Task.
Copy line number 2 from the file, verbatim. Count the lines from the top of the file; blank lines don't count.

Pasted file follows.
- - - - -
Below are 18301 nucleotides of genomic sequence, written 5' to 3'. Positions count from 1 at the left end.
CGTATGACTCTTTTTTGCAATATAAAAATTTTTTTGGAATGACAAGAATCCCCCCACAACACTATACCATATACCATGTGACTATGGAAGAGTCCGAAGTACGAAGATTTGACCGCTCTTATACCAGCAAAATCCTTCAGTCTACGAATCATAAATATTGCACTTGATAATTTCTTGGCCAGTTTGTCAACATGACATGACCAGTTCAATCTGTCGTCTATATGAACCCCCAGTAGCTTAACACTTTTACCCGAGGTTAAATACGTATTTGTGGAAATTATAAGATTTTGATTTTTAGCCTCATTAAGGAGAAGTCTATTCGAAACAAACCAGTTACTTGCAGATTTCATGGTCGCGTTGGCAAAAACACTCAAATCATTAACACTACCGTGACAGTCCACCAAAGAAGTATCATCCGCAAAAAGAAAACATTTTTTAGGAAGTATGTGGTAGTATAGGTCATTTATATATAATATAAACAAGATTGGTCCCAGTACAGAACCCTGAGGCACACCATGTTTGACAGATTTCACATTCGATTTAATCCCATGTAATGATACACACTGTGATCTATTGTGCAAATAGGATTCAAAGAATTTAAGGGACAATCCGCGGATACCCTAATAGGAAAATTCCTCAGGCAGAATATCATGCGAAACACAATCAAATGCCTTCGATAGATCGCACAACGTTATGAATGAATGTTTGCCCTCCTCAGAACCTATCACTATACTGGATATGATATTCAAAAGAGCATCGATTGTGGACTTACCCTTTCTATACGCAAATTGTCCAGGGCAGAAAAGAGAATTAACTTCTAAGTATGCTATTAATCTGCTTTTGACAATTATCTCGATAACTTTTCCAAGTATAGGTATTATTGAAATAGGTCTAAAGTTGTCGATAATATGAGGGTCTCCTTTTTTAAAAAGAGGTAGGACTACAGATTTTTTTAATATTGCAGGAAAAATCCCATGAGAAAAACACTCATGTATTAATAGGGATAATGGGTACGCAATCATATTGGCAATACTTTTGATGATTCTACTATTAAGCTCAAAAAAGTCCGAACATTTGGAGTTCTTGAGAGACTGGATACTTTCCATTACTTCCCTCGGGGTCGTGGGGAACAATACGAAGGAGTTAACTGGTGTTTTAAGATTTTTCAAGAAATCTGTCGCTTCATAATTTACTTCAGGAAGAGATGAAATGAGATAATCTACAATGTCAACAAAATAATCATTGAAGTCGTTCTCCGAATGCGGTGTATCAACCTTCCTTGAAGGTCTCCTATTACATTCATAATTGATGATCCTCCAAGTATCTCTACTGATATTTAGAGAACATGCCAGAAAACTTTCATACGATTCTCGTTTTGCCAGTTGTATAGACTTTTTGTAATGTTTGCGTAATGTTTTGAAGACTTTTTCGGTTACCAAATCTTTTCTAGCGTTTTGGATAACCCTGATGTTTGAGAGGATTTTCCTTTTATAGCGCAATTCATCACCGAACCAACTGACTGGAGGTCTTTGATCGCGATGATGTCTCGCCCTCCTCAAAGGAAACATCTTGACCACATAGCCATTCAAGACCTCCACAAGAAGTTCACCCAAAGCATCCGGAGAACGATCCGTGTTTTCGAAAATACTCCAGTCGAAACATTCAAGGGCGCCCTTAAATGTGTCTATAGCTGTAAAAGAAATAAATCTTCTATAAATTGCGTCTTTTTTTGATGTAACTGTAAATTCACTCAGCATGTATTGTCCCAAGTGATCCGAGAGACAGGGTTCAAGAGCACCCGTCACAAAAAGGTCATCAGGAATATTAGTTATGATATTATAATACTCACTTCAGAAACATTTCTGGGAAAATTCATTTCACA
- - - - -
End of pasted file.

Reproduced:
CGTATGACTCTTTTTTGCAATATAAAAATTTTTTTGGAATGACAAGAATCCCCCCACAACACTATACCATATACCATGTGACTATGGAAGAGTCCGAAGTACGAAGATTTGACCGCTCTTATACCAGCAAAATCCTTCAGTCTACGAATCATAAATATTGCACTTGATAATTTCTTGGCCAGTTTGTCAACATGACATGACCAGTTCAATCTGTCGTCTATATGAACCCCCAGTAGCTTAACACTTTTACCCGAGGTTAAATACGTATTTGTGGAAATTATAAGATTTTGATTTTTAGCCTCATTAAGGAGAAGTCTATTCGAAACAAACCAGTTACTTGCAGATTTCATGGTCGCGTTGGCAAAAACACTCAAATCATTAACACTACCGTGACAGTCCACCAAAGAAGTATCATCCGCAAAAAGAAAACATTTTTTAGGAAGTATGTGGTAGTATAGGTCATTTATATATAATATAAACAAGATTGGTCCCAGTACAGAACCCTGAGGCACACCATGTTTGACAGATTTCACATTCGATTTAATCCCATGTAATGATACACACTGTGATCTATTGTGCAAATAGGATTCAAAGAATTTAAGGGACAATCCGCGGATACCCTAATAGGAAAATTCCTCAGGCAGAATATCATGCGAAACACAATCAAATGCCTTCGATAGATCGCACAACGTTATGAATGAATGTTTGCCCTCCTCAGAACCTATCACTATACTGGATATGATATTCAAAAGAGCATCGATTGTGGACTTACCCTTTCTATACGCAAATTGTCCAGGGCAGAAAAGAGAATTAACTTCTAAGTATGCTATTAATCTGCTTTTGACAATTATCTCGATAACTTTTCCAAGTATAGGTATTATTGAAATAGGTCTAAAGTTGTCGATAATATGAGGGTCTCCTTTTTTAAAAAGAGGTAGGACTACAGATTTTTTTAATATTGCAGGAAAAATCCCATGAGAAAAACACTCATGTATTAATAGGGATAATGGGTACGCAATCATATTGGCAATACTTTTGATGATTCTACTATTAAGCTCAAAAAAGTCCGAACATTTGGAGTTCTTGAGAGACTGGATACTTTCCATTACTTCCCTCGGGGTCGTGGGGAACAATACGAAGGAGTTAACTGGTGTTTTAAGATTTTTCAAGAAATCTGTCGCTTCATAATTTACTTCAGGAAGAGATGAAATGAGATAATCTACAATGTCAACAAAATAATCATTGAAGTCGTTCTCCGAATGCGGTGTATCAACCTTCCTTGAAGGTCTCCTATTACATTCATAATTGATGATCCTCCAAGTATCTCTACTGATATTTAGAGAACATGCCAGAAAACTTTCATACGATTCTCGTTTTGCCAGTTGTATAGACTTTTTGTAATGTTTGCGTAATGTTTTGAAGACTTTTTCGGTTACCAAATCTTTTCTAGCGTTTTGGATAACCCTGATGTTTGAGAGGATTTTCCTTTTATAGCGCAATTCATCACCGAACCAACTGACTGGAGGTCTTTGATCGCGATGATGTCTCGCCCTCCTCAAAGGAAACATCTTGACCACATAGCCATTCAAGACCTCCACAAGAAGTTCACCCAAAGCATCCGGAGAACGATCCGTGTTTTCGAAAATACTCCAGTCGAAACATTCAAGGGCGCCCTTAAATGTGTCTATAGCTGTAAAAGAAATAAATCTTCTATAAATTGCGTCTTTTTTTGATGTAACTGTAAATTCACTCAGCATGTATTGTCCCAAGTGATCCGAGAGACAGGGTTCAAGAGCACCCGTCACAAAAAGGTCATCAGGAATATTAGTTATGATATTATAATACTCACTTCAGAAACATTTCTGGGAAAATTCATTTCACA